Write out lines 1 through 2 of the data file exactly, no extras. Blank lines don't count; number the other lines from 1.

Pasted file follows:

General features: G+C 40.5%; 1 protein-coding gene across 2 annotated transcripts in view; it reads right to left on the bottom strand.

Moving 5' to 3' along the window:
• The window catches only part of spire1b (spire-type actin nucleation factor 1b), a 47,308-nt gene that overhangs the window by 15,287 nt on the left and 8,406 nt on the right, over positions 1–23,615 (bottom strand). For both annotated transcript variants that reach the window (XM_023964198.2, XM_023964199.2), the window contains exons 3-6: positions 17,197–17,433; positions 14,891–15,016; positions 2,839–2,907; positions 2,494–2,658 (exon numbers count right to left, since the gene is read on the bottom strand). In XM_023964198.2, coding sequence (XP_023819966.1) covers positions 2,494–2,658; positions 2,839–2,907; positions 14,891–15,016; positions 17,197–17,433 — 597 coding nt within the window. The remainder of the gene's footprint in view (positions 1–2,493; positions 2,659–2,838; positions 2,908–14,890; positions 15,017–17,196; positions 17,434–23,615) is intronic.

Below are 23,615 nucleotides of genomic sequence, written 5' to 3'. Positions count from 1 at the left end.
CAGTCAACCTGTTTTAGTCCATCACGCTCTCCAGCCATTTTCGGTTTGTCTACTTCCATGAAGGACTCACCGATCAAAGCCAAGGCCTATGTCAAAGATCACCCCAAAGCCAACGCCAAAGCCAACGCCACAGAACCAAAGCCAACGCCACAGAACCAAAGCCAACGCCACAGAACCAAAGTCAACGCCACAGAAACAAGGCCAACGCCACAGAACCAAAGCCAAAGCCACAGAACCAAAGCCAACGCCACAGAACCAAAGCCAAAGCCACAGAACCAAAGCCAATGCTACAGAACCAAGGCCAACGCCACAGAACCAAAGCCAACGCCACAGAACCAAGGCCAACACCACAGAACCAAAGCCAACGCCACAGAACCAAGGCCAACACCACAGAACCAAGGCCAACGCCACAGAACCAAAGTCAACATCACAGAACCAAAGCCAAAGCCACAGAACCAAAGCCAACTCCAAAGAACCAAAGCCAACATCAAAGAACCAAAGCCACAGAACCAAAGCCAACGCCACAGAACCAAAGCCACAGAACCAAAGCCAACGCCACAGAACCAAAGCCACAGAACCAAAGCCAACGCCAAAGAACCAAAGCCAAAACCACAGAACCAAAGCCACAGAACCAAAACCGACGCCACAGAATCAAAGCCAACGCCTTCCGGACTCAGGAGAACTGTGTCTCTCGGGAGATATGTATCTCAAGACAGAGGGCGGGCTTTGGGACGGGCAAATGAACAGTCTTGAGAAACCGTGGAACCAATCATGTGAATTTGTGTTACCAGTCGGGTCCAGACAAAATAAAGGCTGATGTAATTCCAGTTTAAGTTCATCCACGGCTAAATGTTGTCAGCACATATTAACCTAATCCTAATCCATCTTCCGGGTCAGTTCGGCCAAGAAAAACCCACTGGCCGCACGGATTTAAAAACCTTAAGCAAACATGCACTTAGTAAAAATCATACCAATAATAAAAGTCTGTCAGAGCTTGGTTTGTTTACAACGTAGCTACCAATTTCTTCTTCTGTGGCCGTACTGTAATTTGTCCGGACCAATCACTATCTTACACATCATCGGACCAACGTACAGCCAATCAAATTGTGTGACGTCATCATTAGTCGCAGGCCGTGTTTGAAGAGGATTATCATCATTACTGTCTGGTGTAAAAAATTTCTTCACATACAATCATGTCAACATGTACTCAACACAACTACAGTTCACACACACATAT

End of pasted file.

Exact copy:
General features: G+C 40.5%; 1 protein-coding gene across 2 annotated transcripts in view; it reads right to left on the bottom strand.

Moving 5' to 3' along the window: